Being Comfortable at Letting Things go Silent is the Key to Better Communication Skills
There’s a moment in every sales conversation where it gets awkward. You know what I’m talking about. That moment of silence; a game of “who will speak first”. Most “average” salespeople fill this uncomfortable gap by talking, wrongfully thinking that they are letting the other person off the hook by making them feel less stressed. Awkward moments brings about better communication skills for a deeper connection.
The best salespeople look at moments like this as an opportunity to rise above the competition by inviting discomfort into the conversation.
Silence Breeds Emotion
Here’s what they do – they pause. They merely wait. Studies show that if you wait at least four seconds, you automatically start creating an uncomfortableness in the conversation. The silence starts to invoke the emotions of the person (or people) you are talking to. People connect on emotions and even though it’s causing someone to squirm, it’s still emotional.
Breaking Natural Patterns Allows Them to Retain More
The pausing also creates a natural “pattern interrupt”. The human brain is always trying to create patterns in order to save you time and energy. It can be a good thing. Think driving home from work. The brain recognizes the patter of driving home and basically says to you, “I got this. You can think about anything else you want to think about and I’ll get us home.”
It’s the reason why you get home and can’t remember the actual drive. During the sales conversation, the other person’s brain puts them into an immediate pattern and if you don’t interrupt or break the pattern, you sound like every other salesperson. Your message never gets through. Break the pattern and they remember you more than others. This increases your probabilities of doing business with that person and brings about better communication skills.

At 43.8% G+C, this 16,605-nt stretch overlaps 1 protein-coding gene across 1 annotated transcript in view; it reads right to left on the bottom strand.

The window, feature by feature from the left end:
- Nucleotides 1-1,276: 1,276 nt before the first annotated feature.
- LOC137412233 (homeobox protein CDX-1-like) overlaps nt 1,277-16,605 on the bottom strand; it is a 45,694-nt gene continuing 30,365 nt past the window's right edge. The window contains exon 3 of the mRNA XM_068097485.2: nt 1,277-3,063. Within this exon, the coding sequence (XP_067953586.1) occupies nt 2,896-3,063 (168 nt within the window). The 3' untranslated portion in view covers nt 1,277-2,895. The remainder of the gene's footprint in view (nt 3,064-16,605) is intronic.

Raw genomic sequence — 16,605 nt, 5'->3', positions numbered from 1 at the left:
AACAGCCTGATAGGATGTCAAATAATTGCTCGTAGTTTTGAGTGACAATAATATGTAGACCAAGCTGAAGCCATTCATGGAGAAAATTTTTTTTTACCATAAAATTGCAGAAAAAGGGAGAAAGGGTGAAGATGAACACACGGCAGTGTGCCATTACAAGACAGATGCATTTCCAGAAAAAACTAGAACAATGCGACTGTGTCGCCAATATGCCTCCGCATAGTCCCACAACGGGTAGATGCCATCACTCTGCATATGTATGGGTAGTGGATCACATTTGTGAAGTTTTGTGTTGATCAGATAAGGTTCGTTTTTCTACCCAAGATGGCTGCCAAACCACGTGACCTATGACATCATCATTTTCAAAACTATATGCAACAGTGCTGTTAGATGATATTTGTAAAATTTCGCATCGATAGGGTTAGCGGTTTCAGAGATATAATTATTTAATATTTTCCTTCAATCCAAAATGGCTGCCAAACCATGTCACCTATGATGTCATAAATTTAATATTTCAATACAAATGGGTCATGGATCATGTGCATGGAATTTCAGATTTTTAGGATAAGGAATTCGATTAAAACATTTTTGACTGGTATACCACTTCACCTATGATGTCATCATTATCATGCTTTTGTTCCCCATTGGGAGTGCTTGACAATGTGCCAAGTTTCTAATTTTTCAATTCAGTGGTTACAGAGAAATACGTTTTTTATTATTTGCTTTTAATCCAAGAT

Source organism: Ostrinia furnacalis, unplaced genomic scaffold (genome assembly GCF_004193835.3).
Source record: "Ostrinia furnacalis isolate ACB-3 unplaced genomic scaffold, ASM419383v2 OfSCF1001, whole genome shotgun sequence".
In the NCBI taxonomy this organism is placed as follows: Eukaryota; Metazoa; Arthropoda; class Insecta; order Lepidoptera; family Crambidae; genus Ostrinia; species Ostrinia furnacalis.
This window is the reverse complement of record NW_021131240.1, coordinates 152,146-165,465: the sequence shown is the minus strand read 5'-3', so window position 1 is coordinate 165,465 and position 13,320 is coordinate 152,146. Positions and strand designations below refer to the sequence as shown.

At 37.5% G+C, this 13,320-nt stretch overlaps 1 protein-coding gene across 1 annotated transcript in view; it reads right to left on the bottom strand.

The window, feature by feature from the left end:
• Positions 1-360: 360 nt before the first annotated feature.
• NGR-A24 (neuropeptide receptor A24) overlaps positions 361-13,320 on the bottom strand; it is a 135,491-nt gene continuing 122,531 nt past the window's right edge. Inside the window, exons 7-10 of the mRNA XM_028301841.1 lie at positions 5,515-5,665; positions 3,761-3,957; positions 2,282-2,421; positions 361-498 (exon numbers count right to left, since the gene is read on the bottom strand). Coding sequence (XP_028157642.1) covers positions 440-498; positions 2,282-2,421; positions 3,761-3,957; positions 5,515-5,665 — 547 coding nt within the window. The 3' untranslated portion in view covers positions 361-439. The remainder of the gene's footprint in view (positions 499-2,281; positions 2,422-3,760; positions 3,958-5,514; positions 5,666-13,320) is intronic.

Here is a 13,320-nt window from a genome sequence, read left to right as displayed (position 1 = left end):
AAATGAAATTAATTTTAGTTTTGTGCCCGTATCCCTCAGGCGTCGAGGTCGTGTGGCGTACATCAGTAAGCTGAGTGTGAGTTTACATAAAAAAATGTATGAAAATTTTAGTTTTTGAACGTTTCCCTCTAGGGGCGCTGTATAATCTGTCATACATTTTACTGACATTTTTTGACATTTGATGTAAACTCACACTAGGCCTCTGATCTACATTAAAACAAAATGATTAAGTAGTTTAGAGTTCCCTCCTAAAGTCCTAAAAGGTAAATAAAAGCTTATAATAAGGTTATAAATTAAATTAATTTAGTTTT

No matter how hard you try to remember something you only retain 25-35% of it on average, but creating segments within the conversation via silence and awkwardness will allow the person to retain more. Remembering more elevates you above everyone else. All through discomfort.
When They are More Alert, You Become More Persuasive
The other outcome of pausing is that it allows you to become more persuasive because the person is naturally more engaged. Their attention is better. They are more alert. You build better communication skills.
The tough part though is actually enduring the awkward silence. A trick I learned is to always have a bottle of water or cup of coffee nearby. You can have this either virtually or in person. It doesn’t matter. After I ask a question, I’ll take a longgggg sip. Long enough to last more than four seconds. I’m letting the silence marinate in the conversation and invariably the discomfort causes the person to speak.
Pausing Also Causes You to Listen More Intently
Lastly, pausing causes you to listen more – which is the meta skill of ultra-high performing salespeople. Listening triggers the other person’s self-disclosure loop because they doing the majority of the talking. They naturally (and biologically) are feeling good about themselves. The best salespeople are always trying to trigger this loop in people.
Coffee is for closers, or in this case, for listeners.